Estuary perch are one of the many things in life I enjoy, but haven’t quite mastered yet. Sure, in some places where I flick a fly, EPs seem to be a ‘regular’ fish, which you can expect to catch… if not with ease, then without the need for miracles.
Then there are the systems I visit where I know from Fisheries surveys and the occasional reports from other anglers, that EPs are in fact present – and yet on my own trips over many years, I’ve never landed one. I have to accept the perch are there, but they’re ghost fish, somehow hiding out among the salmon, bream and mullet without being caught – at least not by me.
Such a system is the Gellibrand River estuary in south-west Victoria. Here, I’ve caught salmon and bream, but estuary perch have never been far from my mind. Once, on a stormy winter’s day a few years ago, with the ocean roaring and thumping in the background, I cast to a disturbance in the last row of reeds before the sea. On the initial strip, I hooked something which, in the brief glimpse before it got off, looked like neither a bream nor a salmon. A perch? In the rain-streaked and murky water (the Gellibrand is always murky) I couldn’t say for sure. But when I swore out loud towards the looming cliffs at the river mouth, it wasn’t for the frustration of losing a fish, it was the possibility I’d lost the fish.
As with most west coast trips, my most recent visit with Nick and Mark focused on other estuaries besides the Gellibrand, and the generally more predictable bream and salmon. It wasn’t easy fishing, but we saw plenty and caught a few.
Our late move to the Gellibrand was encouraged by the presence of lots of boat trailers at the Princetown ramp when we’d called in for a quick inspection earlier in the day – more than on the Aire and Curdies combined. Aha! We deduced that something must be going on to bring so many boat anglers to the Gellibrand.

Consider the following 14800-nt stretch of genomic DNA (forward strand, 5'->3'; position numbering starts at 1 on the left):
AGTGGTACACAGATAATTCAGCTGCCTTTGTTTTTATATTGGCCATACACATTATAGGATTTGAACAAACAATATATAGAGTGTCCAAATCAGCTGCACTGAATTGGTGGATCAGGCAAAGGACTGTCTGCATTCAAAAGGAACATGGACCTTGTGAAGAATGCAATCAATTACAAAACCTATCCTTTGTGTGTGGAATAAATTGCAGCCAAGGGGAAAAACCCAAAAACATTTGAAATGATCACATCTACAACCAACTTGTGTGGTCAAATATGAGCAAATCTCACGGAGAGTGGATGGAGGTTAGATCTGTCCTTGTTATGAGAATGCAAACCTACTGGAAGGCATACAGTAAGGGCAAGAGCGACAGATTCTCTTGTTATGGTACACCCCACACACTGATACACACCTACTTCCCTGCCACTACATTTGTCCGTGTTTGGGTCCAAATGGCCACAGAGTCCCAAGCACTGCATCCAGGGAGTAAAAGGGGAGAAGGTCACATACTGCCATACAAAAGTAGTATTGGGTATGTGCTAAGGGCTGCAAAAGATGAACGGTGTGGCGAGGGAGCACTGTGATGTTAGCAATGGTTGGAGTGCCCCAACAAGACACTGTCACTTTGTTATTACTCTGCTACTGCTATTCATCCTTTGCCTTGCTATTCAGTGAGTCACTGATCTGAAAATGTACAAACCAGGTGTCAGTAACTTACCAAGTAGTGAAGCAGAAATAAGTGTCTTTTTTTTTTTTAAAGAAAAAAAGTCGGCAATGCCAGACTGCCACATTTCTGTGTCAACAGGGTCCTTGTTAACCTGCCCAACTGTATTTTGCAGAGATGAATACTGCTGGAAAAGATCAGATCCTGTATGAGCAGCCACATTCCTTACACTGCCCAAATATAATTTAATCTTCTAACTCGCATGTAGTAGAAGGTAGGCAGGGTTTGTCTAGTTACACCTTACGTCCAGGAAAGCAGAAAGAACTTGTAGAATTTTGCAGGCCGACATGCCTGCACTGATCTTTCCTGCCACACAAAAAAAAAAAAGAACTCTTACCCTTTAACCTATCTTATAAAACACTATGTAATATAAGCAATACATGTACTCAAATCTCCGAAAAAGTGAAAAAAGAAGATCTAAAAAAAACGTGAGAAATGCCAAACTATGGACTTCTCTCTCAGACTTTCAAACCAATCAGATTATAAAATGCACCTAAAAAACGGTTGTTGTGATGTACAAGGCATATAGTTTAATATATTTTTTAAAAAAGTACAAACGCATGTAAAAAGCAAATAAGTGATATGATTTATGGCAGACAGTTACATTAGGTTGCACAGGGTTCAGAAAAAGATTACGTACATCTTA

Our initial drift on the Gellibrand did indeed reveal several promising arcs on the sounder, though holding deeper (3m plus) than ideal for the fly. However, just when we were getting into the rhythm of the river, we rounded a bend to see a jet ski rider and his passenger beckoning for assistance.
Now I know what you’re thinking: why would you ever bother to help a jet skier? (Michael Leunig’s rhyme usually sums up jet skis for me.) Then we realised that the jet ski was towing two surfboards, and our disgust turned to admiration – these guys were big wave surfers, using the river mouth to access the giant surf beyond. Of course we’d help.
As we towed them back up the river, the surfers explained that the ski’s motor kept overheating and cutting out as they made their way back in, and they only just got into the river mouth before it failed again. Oh, and all those trailers at the ramp? Fellow jet ski surfers, not anglers!
I felt a bit like the red car driver in Scholes’ story, but we were there now, and we had seen those arcs, so staying to fish seemed like the sensible option.
As the sun sank lower, I got out of the boat and began wading the same shore where I had that possible EP encounter a few years earlier. After several casts, I had a good hit on the Bream Bugger and I was soon fighting a strong fish. Of course I was hoping it was an EP, but the first glimpses in the dark water revealed a nice bream – a perfectly acceptable alternative.
No more hits followed though, and as Mark and Nick came closer in the boat to pick me up and head back to the ramp, I resigned myself to another in a long list of perch-less trips to the Gellibrand. Then, when they were about 50 metres away and I was on my last cast, it happened. The fly stopped with that distinct pull that’s a fish and not weed. At first, I assumed I’d hooked another bream, but there was something about the fight which felt different. As I brought it to the net, I could see the big eye in the twilight. Yes! “Estuary perch!” I called out victoriously as I lifted the fish up for the boys to see.
That was enough for Nick and I to persist for another 15 minutes while Mark generously volunteered to take the boat out back at the ramp while there was still a skerrick of light. I had one more good hit which I like to imagine was another perch, before the headlights upriver signalled it was time to go.